The only outcome yet published of the boarding-out system comes from Scotland, where it has been long tried, and where it appears that of 900 boarded-out children 5 per cent. had failed. Now, this is a very large percentage-far larger than the outcome of the district, or even the small workhouse schools. These 900 children in Scotland are all orphans, and of that class never more than 1 per cent. fail from the English district schools. The whole number of failures in the district schools is 3 per cent., of which I have given numerous proofs in the paper I read before the Social Science Congress in 1878, which I see you quote. It is well known by all conversant with the education of pauper children that the orphans almost invariably turn out well; the real difficulty arises with those who have parents, and are constantly fluctuating, and of these, the only really difficult class to manage, the boarding-out system takes no notice.6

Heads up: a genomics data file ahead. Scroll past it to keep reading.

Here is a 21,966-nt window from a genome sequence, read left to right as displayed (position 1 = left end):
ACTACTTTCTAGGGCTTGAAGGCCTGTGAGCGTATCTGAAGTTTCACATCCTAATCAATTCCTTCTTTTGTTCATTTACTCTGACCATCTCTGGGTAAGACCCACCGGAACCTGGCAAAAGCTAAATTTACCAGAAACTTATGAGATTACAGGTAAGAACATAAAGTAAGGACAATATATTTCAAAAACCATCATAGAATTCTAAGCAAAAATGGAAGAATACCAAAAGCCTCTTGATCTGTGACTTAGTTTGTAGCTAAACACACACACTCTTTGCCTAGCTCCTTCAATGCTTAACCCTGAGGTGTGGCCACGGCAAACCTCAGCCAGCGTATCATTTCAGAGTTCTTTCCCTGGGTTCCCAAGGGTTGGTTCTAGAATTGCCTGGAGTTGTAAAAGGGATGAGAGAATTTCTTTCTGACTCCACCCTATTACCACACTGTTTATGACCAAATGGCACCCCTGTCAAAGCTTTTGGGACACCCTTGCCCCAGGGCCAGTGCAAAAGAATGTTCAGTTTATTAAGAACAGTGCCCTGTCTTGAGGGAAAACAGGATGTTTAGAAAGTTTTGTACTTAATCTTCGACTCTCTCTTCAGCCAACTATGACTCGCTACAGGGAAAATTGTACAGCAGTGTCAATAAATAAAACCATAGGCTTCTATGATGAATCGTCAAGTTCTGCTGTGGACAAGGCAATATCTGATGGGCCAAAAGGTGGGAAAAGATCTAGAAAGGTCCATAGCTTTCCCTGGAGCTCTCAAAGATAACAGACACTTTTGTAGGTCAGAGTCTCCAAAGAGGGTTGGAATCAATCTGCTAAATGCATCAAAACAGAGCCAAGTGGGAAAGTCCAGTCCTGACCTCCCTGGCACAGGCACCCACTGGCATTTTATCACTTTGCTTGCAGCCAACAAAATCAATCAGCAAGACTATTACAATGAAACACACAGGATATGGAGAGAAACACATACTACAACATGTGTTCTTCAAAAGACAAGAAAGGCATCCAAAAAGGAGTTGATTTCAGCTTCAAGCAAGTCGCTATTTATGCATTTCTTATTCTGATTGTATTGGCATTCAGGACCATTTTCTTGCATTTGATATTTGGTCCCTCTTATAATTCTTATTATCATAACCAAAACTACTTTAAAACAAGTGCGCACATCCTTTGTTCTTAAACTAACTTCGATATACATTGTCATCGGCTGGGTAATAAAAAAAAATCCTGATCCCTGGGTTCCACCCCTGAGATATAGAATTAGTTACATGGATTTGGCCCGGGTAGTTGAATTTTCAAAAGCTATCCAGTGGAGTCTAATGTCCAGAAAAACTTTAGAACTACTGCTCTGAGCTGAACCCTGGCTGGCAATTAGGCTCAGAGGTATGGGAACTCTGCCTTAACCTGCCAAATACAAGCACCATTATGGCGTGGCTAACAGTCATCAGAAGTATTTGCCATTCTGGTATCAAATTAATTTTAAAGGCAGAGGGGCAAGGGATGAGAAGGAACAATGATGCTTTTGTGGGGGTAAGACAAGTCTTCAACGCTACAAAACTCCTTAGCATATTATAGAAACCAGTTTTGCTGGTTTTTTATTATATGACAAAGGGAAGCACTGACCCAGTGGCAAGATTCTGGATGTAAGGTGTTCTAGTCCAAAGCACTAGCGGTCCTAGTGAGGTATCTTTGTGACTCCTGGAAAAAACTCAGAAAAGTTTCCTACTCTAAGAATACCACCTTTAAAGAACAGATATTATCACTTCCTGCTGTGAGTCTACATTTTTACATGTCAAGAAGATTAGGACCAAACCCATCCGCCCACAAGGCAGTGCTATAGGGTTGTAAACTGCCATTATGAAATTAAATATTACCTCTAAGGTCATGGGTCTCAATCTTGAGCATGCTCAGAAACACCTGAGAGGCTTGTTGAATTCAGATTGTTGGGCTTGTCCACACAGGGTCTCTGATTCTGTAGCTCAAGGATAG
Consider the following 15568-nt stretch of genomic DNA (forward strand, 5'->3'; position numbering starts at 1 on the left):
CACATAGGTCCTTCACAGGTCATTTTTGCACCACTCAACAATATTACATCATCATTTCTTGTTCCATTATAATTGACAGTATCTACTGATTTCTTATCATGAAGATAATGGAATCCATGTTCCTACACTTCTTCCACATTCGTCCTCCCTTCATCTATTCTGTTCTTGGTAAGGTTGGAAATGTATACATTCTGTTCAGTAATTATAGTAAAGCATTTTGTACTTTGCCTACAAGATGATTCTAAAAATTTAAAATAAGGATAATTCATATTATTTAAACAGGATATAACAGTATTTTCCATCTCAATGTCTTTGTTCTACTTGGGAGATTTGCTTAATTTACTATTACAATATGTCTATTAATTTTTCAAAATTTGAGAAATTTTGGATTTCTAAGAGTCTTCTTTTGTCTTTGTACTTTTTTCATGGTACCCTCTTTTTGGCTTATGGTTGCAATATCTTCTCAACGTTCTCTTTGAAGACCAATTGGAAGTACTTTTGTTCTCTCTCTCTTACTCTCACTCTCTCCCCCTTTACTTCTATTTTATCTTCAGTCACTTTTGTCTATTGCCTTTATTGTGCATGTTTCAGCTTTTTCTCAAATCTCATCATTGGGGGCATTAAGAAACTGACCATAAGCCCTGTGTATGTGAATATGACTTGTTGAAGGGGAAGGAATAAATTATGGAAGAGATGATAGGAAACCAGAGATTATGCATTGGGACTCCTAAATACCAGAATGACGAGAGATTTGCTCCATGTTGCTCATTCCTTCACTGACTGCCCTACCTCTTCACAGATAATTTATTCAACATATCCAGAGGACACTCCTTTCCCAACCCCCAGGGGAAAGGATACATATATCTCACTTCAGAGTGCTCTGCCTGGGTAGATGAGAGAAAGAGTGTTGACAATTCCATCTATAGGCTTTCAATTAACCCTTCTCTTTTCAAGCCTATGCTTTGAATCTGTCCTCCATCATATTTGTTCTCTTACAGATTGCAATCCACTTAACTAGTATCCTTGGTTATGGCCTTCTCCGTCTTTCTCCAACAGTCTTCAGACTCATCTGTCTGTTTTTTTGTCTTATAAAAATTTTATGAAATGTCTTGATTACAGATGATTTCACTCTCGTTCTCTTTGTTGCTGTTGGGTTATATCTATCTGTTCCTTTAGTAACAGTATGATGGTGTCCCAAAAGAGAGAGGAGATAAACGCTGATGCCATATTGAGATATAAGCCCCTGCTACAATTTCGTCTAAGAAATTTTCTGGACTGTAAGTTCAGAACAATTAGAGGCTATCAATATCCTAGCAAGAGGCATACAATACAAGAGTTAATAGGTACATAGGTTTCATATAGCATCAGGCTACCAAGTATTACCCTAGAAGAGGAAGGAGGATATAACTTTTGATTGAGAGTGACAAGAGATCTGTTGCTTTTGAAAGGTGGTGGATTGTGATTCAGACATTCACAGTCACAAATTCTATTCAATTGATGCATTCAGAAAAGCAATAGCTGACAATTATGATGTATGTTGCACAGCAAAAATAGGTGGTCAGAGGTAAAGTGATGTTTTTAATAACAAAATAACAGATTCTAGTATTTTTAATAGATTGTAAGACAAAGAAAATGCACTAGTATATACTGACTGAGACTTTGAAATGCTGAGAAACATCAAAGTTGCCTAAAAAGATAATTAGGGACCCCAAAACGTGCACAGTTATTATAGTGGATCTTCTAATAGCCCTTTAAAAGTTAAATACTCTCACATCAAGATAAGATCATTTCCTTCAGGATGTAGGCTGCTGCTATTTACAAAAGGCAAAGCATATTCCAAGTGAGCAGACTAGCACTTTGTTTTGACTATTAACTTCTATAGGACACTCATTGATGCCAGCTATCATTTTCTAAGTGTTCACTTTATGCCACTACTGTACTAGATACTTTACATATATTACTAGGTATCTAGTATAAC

• Mr. Tufnell contrasts the Scotch with the London pauperism; and, through the courtesy of the Local Government Board, I am able to give the latest figures. The estimated population of London is about equal to that of Scotland, and the number of orphan or other children relieved without their parents in the Metropolis was— On July 1, 1878— 9,849 (of whom 9,265 were in the workhouse) On July 1, 1879-10,179 (of whom 9,629 were in the workhouse)

The number of orphan and deserted children chargeable in Scotland was

On May 14, 1878-5,985; and

On May 14, 1879-6,239.

So that the number of orphan and deserted children relieved in Scotland is really not much more than one-half of the number relieved in London.